New Report Documents Low Level of Numeracy in Adult Black Population

The Program for the International Assessment of Adult Competencies is a large-scale study of working-age adults – ages 16 to 65 – conducted by the U.S. Department of Education that assesses adult skills in three domains: literacy, numeracy, and digital problem solving. The assessment defines numeracy as “the ability to access, use, interpret and communicate mathematical information and ideas in order to engage in and manage the mathematical demands of a range of situations in adult life.”

The survey found that 70 percent of U.S. adults have sufficient numeracy skills to make calculations with whole numbers and percentages, estimate numbers or quantity, and interpret simple statistics in text or tables. But nearly one in three U.S. adults (30 percent) has difficulty completing such tasks. This translates into 62.7 million U.S. adults who possess low numeracy skills.

Nearly one quarter of all adults in the United States with low numeracy skills are foreign born. About 15 percent of all adults in the United States are foreign born.

African Americans make up 13.4 percent of the total U.S. population, according to the U.S. Census Bureau. But 26 percent of the adults with low numeracy skills are Black. Thus, Black Americans are nearly twice as likely to have low levels of numeracy skills compared to their percentage of the total population. Three percent of all adults in the U.S. with low levels of numeracy skills are foreign-born Blacks.

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  1. Once again, the inherently biased Department of Education enjoys perpetuating negative stereotypes about native born Black Americans with this flawed study. We must ask the question why is that? Let me guess. It solidifies a particular narrative about native born Black Americans as being less-than. As a result, it can very easily justify its continued neglect of native born Black American students in particular. This very flawed study fail to factor in the historical and current legacy of both institutional and structural racism and educational outcomes for native born Black Americans. We wonder why!

  2. I agree that the study results includes bias. No reference to the source of the data used in the study nor what statistics analysis were used to account for bias. Frankly, few, extremely few African Americans data sources are valid and reliable.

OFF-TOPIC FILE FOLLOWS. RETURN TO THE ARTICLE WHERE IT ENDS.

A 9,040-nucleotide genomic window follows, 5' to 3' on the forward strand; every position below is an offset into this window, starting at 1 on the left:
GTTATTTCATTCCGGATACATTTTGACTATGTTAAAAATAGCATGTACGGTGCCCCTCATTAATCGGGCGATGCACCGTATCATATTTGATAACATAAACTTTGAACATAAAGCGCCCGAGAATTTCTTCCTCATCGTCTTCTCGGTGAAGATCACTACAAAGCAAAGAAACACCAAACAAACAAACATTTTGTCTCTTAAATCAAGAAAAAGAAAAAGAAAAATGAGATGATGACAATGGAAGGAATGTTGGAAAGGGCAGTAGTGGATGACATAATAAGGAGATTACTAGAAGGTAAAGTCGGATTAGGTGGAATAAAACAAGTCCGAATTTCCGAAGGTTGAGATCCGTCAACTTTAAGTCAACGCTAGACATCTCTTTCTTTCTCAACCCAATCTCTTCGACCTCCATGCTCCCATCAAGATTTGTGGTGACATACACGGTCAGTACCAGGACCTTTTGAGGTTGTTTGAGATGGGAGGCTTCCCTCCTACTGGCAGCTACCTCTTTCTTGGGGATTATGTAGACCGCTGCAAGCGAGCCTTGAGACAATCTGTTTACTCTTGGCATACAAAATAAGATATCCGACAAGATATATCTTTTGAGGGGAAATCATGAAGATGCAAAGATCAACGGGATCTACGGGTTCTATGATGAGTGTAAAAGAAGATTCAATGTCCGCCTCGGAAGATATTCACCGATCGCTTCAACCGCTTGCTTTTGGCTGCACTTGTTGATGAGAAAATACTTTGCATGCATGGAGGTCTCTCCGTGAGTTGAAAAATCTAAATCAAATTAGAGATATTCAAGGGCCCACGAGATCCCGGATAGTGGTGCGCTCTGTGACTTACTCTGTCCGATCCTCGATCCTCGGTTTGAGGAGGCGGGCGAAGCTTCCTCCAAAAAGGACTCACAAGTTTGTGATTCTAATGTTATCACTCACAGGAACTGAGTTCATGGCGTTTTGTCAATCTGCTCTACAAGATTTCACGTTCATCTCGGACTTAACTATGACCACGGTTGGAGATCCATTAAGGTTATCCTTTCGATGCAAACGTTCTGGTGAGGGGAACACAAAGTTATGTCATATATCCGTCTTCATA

3. Unfortunately, both Michael and Murdell are in denial.

    Flimsy excuses for black underperformance are no longer acceptable. Those who can’t keep up will be left behind.

    • Hey Ewart,

      You need to recognize that you’re the epitome of unashamed ignorance. Thereby, your misguided comment is not worthy of a substantive response. Time for tea and crumpets. Don’t forget your latte.

  4. Score gaps exist across the spectrum, from K-12 achievement tests to SATs, MCATs, LSATs, GREs and the like. It’s hard to attribute these gaps to “racism” when immigrant blacks so outperform US born blacks, and when school systems that have mostly black teachers teaching mostly black students don’t do any better. It’s hard to attribute them to opportunity when studies (see the JBHE article link here) show that privileged blacks perform barely on par with poverty-stricken whites. We have to tackle this issue head on, accepting that score gaps exist and addressing whatever the root cause is. Just levering some sort of vague “historical legacyof racism” charge solves nothing, and has no basis in fact.

    • Well, well, well!What do we have here another misinformed “third world” immigrant spewing out fragmented neoliberal and conservative sound bites. Let’s be clear “James”. The “immigrant Blacks” you’re referencing are the top in their British or French controlled island with the majority are still languishing in abject poverty.

      • Michael,
        I was referring to Jamaicans, as a particular example of immigrant blacks who have done well here in the US. But my point is that it’s hard to blame “racism” against blacks as the reason for poor performance on achievement tests when they do just fine. What’s your theory: “Oh, I see you are a Jamaican black and not a regular black. We won’t be racist toward you”?

        • Your dimwitted response is not even worthy of a response because are totally oblivious or in denial about the impact and realities of American racism. Let me guess, you think you’re exceptional. I don’t think Jimmy boy. You’ll eventually get reminded who you really are pal. Work on your reading comprehension skills.

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